Not currently on display at the V&A

Pot

19th century (made)
Artist/Maker
Place Of Origin

Zulu pottery achieved a high degree of sophistication in the 19th century. The use of pottery became more widespread as Zulu communities changed from scattered, mostly pastoral clans to being concentrated in large military kraals. Large clay pots were made for the mass storage of food and brewing of beer (utshwala). A variety of smaller pots of different shapes and sizes was created for serving and drinking beer.

Making pottery was a highly-specialised skill. Clay was dug near the homestead, dried out and later reconstituted with water when required. Different kinds of clay were used for different sizes of pot, with finer clay being used for smaller, more delicate vessels. Pots were constructed using the 'thumb and coil' method before having their external surfaces smoothed down with a small pebble. Following a preliminary firing, smaller pots were re-fired in a smoky fire to produce a glossy, dark finish.

While original museum documentation describes this vessel as 'Zulu' its unusual shape and crude finish would not have appealed to Zulu users. It is possible, instead, that the pot was intended for European use, perhaps as a vase.


object details
Categories
Object Type
Materials and Techniques
Earthenware, unglazed burnished clay
Brief Description
Earthenware pot, KwaZulu-Natal Province, South Africa, 19th century
Physical Description
Ridged, round earthenware vessel with added, now chipped, neck. Burnished and re-fired in smoky fire to produce a dark finish.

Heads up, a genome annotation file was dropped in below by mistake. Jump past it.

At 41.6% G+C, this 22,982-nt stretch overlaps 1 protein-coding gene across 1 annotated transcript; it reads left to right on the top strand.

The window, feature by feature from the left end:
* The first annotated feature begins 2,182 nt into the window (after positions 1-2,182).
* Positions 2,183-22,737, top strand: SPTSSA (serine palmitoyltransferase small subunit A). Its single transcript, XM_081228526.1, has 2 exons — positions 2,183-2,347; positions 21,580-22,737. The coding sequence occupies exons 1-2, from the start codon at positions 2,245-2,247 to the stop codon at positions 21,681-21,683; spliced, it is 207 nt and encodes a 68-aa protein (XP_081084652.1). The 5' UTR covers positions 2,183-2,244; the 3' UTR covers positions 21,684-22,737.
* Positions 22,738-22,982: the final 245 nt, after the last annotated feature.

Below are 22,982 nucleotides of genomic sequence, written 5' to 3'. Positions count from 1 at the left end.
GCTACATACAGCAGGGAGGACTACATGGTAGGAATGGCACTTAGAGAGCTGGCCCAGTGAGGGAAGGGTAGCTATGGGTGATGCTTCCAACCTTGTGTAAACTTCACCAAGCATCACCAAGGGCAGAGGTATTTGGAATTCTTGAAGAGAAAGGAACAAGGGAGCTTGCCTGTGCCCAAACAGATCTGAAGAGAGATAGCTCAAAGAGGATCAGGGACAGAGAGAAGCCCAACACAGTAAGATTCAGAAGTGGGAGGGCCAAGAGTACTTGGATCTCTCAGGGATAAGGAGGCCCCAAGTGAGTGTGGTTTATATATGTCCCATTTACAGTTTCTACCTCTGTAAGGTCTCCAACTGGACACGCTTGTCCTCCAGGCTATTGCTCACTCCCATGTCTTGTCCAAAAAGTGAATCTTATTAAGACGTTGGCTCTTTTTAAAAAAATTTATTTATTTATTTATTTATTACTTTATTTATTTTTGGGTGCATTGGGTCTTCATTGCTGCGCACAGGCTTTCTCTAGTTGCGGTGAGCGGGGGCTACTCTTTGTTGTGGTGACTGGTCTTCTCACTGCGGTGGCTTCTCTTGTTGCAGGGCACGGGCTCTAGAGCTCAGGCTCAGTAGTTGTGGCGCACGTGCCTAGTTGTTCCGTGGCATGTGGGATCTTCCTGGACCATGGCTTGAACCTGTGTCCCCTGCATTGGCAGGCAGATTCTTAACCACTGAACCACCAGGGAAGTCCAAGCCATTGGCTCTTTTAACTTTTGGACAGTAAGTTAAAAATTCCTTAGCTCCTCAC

Dimensions
  • Height: 24cm
  • (Maximum width) width: 19cm
  • (Of neck opening) diameter: 4.5cm
Marks and Inscriptions
Museum of Practical Geology no.688
Credit line
Presented by Major Garden
Object history
Accessions register entry: '[pasted in label] Bottle of dark grey earthenware, with lustrous black surface. From Natal. Zulu, 19th century. H 9 in., diam. 7 3/4 in. Given by Major Garden. Transferred from the Museum of Practical Geology, Jermyn Street. / Bulbous body with deep vertical grooves, short narrow neck.'
Production
Zulu
Summary
Zulu pottery achieved a high degree of sophistication in the 19th century. The use of pottery became more widespread as Zulu communities changed from scattered, mostly pastoral clans to being concentrated in large military kraals. Large clay pots were made for the mass storage of food and brewing of beer (utshwala). A variety of smaller pots of different shapes and sizes was created for serving and drinking beer.



Making pottery was a highly-specialised skill. Clay was dug near the homestead, dried out and later reconstituted with water when required. Different kinds of clay were used for different sizes of pot, with finer clay being used for smaller, more delicate vessels. Pots were constructed using the 'thumb and coil' method before having their external surfaces smoothed down with a small pebble. Following a preliminary firing, smaller pots were re-fired in a smoky fire to produce a glossy, dark finish.



While original museum documentation describes this vessel as 'Zulu' its unusual shape and crude finish would not have appealed to Zulu users. It is possible, instead, that the pot was intended for European use, perhaps as a vase.
Collection
Accession Number
4294-1901

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record createdJuly 23, 2008
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